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  • CoverLetter_Mon830X810.pdf Cover Letter to the Registrar
    August 2004
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OVERVIEW
SCIENTIFIC OBJECTIONS

A scientific assessment was made of the available information. The main findings of this assessment, which are discussed in greater detail later in the document, are:

  • A full assessment of the scientific data could not be made because of the designation of large sections of this data as Confidential Business Information
  • The molecular characterisation information provided by the notifier indicates several irregularities including open reading frames, a missing stop codon and truncated constructs which could give rise to unintended gene effects
  • There is evidence of structural instability arising out of the use of the 35S CaMV promoter and there is a call for the discontinuation of the use of this genetic element in the development of transgenic plants
  • The protocols for assessing gene expression in transgenic plants are

SA biosafety regulators in bed with industry on GM potatoes?

The South African government has approved a United States funded project that will soon see genetically engineered potatoes sprouting in six secret locations in African soil. Similar potatoes were first grown in the United States but were withdrawn from the market due to consumer resistance.

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BT-Cotton COT200-Cry1Ab, RRCotton, (Syngenta)

  • Bt-Cotton COT200-Cry1Ab / Syngenta
  • Bt-Cotton COT102-Cry1Ab / Syngenta
  • RoundupReady-Cotton / Syngenta
SUBMISSION OF OBJECTIONS BY THE AFRICAN CENTRE FOR BIOSAFETY (ACB)
Objections to the Application made by Syngenta South Africa in Respect of the Following Events to the National Department of Agriculture, South Africa.

Mariam Mayet and Shenaz Moola, July 2004

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SYNOPSIS – AFRICAN CENTRE FOR BIOSAFETY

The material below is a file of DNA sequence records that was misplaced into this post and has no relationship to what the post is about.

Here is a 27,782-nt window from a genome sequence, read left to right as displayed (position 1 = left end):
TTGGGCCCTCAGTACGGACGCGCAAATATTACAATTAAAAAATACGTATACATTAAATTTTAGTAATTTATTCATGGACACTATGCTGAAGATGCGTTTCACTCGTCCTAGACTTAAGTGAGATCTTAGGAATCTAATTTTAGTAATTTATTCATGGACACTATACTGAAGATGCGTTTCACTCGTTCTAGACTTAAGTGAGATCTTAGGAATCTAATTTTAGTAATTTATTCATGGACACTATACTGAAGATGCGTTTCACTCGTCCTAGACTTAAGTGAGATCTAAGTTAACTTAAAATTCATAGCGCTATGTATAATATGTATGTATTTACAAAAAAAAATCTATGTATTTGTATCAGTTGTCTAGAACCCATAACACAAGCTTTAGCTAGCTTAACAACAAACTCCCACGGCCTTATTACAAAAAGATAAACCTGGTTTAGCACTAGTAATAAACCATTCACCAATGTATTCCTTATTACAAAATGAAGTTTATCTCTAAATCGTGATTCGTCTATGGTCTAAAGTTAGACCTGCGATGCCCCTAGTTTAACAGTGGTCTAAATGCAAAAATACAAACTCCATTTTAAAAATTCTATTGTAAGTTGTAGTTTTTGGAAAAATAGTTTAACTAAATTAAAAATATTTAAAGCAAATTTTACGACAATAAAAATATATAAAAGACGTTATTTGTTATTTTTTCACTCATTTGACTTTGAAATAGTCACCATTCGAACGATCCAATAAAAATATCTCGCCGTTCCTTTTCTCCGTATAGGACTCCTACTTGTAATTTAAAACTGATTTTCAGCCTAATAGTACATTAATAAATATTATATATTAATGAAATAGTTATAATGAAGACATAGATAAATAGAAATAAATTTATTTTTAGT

1. Provision of false and misleading information material to the approvals sought

The notifier claims that there are no wild relatives of cotton in South Africa (5.5 of the application). It has come to our attention that this is not the case and we have a concern that we have been misled by the notifier’s claims in this regard. There are about 39 species of Gossypium. They are found worldwide in the tropics and warm temperate regions with several species cultivated. There are three species in southern Africa, occurring in northern Namibia, Northern Botswana, Northern Province, Mpumulanga, Swaziland and KwaZulu-Natal. These three species of Gossypium are Gossypium anomalum subsp. anomalum which occurs in Namibia, Gossypium herbaceum subsp africanum which occurs in Namibia, Botswana, Limpopo, Mocambique, Swaziland and KwaZulu-Natal and Gossypium triphyllum which occurs in Namibia and Botswana. According to Cotton

African Agriculture under genetic engineering onslaught

Genetic engineering has made rapid entry into agriculture in the United States, Argentina, Canada, Brazil and South Africa, with these countries accounting for 99% of genetically modified (GM) crops grown globally. Now we are witnessing aggressive attempts, especially by the United States through its agency for international development (USAID) and its genetic engineering industry, to impose GM crops upon Africa under the guise of addressing food security, environmental stress and fighting poverty.

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Objections to application for a permit for additional trials with insect resistant Bt Cry V Genetically Modified Potatoes

Objections to application for a permit for additional trials with insect resistant Bt Cry V Genetically Modified Potatoes ( Solanum Tuberosum L. Variety ?Spunta? G2 and G3 ), as applied for by Dr G. Thompson, Director Plant Protection and Biotechnology , South African Agricultural Research Council, dated 24 May 2003